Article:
Further information:

20 September 2020

Welsh Bridges: 17. Menai Suspension Bridge

Where do you start when trying to write a simple blog post about a bridge like this? So much has already been written (see links at the end, which are selective and do ignore some of the more detailed publications)!

The first serious proposal for a bridge over the Menai Strait came in 1802, when John Rennie proposed a multi-span viaduct of masonry and cast iron. A few years later, in 1811, it was Thomas Telford's turn, presenting designs for either a multi-span cast iron viaduct similar to Rennie's or for a single cast-iron span. Neither of these ideas were adopted.

Telford revisited the site in 1818, and prepared plans for a suspension bridge instead. Construction work began on 10th August 1819, three years ahead of Telford's suspension bridge at Conwy. Both bridges were completed in the same year, 1826.

The bridge at Menai became the longest bridge span in the world, its 577 feet length exceeding the 449 feet of Samuel Brown's Union Chain Bridge, completed six years earlier in 1820. Brown's bridge had commenced construction only a few days before the Menai bridge, on 2nd August 1819, but was built much more quickly than Telford's bridge.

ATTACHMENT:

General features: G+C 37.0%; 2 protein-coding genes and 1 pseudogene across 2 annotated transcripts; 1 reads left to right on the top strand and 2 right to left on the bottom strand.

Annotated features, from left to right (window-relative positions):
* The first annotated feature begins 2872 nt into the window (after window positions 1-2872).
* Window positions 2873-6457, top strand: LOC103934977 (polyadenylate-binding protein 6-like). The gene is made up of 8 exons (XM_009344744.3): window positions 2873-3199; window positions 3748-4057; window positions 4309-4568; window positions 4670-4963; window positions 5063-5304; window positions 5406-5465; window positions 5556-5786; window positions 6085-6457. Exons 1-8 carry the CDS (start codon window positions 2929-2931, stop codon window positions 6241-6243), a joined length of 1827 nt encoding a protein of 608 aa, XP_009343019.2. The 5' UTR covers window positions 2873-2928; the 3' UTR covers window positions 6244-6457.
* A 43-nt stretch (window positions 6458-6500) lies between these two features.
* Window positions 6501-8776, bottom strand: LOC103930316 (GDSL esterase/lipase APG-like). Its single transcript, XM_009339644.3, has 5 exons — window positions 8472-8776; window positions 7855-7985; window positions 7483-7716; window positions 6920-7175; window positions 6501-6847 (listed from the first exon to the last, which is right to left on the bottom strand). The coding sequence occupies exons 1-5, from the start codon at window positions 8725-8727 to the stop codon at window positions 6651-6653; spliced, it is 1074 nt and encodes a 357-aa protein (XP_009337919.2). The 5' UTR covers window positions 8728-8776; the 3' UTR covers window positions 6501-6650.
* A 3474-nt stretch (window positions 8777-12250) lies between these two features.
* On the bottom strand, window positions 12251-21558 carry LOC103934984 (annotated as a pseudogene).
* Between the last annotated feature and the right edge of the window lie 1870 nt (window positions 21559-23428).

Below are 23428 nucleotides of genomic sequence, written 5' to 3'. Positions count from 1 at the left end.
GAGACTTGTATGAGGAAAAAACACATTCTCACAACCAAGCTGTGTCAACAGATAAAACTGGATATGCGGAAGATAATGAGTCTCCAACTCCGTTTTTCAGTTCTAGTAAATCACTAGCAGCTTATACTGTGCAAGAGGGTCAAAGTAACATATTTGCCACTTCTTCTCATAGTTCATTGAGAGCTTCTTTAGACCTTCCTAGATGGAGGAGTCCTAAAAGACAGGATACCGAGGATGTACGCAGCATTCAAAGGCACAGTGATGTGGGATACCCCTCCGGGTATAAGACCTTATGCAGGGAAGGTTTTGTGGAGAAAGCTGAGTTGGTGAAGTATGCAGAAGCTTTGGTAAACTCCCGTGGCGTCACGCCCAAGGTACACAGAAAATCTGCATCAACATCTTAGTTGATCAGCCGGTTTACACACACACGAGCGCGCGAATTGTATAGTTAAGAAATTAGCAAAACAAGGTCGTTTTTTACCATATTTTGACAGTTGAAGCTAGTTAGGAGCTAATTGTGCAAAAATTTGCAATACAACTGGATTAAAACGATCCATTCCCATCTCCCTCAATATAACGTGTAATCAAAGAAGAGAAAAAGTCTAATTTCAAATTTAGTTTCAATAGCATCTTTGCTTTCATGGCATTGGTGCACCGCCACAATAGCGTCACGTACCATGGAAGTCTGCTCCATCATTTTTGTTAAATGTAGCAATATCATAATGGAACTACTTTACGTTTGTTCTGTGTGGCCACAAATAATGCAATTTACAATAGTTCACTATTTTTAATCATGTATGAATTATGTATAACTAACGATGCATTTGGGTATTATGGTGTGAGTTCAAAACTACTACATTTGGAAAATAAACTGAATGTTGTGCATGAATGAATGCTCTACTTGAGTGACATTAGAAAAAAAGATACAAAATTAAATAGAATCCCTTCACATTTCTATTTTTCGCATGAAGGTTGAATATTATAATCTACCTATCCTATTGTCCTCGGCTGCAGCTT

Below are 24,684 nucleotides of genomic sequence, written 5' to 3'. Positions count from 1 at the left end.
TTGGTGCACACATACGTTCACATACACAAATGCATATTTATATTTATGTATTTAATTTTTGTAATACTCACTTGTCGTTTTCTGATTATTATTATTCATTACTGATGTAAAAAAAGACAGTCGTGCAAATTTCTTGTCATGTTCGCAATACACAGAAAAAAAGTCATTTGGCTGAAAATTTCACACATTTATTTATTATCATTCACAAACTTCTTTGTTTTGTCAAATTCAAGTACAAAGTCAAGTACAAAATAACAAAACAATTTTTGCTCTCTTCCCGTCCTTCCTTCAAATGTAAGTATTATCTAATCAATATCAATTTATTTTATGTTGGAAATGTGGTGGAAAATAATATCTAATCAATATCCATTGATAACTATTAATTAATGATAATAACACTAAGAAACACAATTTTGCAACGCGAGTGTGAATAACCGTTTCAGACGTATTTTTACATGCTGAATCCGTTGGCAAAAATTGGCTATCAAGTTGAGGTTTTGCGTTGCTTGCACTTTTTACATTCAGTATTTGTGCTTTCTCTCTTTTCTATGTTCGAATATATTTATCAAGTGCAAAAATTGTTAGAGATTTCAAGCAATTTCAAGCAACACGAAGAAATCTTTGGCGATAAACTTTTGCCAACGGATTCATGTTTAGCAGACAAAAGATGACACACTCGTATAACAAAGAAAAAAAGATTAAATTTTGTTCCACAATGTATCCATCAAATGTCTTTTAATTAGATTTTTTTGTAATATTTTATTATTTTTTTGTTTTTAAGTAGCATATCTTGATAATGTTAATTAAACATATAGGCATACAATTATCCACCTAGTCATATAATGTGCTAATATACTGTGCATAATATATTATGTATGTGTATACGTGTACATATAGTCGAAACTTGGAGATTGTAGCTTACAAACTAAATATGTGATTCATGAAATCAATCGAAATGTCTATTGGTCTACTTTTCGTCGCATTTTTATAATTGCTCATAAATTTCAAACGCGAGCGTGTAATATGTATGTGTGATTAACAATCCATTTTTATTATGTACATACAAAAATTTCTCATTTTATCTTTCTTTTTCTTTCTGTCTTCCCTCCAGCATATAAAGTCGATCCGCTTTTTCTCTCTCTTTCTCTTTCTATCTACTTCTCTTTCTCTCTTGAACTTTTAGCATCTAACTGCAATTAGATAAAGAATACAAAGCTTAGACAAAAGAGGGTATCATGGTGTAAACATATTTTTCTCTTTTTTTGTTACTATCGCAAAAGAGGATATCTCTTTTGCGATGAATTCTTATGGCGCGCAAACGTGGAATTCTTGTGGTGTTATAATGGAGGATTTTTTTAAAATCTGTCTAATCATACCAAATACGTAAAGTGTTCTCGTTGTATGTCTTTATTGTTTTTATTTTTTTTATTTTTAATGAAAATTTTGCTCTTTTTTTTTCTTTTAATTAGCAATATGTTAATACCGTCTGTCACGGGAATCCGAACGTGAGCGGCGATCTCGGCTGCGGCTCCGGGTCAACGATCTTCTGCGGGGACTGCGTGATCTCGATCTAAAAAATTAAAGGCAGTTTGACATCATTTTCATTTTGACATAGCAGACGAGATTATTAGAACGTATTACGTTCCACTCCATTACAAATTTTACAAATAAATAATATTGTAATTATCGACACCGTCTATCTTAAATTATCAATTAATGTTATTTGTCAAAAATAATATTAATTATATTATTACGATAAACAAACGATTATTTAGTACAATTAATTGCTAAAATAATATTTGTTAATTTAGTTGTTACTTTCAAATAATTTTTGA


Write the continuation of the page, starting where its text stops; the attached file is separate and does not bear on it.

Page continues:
Menai Suspension Bridge held the span record for 8 years before being overtaken by the 889ft Fribourg Suspension Bridge, in  October 1834, a month after Telford's death. It's maybe worth noting as a historical aside that the Union Chain Bridge's earlier record is attached to some degree of doubt: the 1430 Chushul Chakzam footbridge in Tibet may have been a very similar span, although records are poor.

The Menai Bridge's span was a remarkable achievement, and if it isn't Telford's finest bridge, I think it's the most substantial engineering challenge that he ever took on.

Telford had been looking at suspension bridge ideas since 1814, when he was commissioned to develop a proposal for a road bridge at Runcorn. That design was for what would have been an astonishing 1000ft span, something that would not be achieved on any bridge until 1849. Telford proposed to form the Runcorn bridge's catenaries out of half-inch square iron bars, welded and bound together into sixteen "cables" each comprising 36 such bars. He arranged for extensive testing of the strength of iron to inform the design, and built a model suspension bridge 50ft long.

The promoters of the Runcorn crossing invited others to submit designs for review by Telford. The only submission to meet his approval was a suspension bridge proposal from Samuel Brown, who proposed catenaries comprising iron chains. Telford visited Brown's factory in February 1817, where he was driven across Brown's own model bridge, albeit quite a substantial model some 100ft in span. At the time, Brown was working with chains made from iron rods, as he was to use for the Union Chain Bridge, although he also developed chains made from flat iron plate.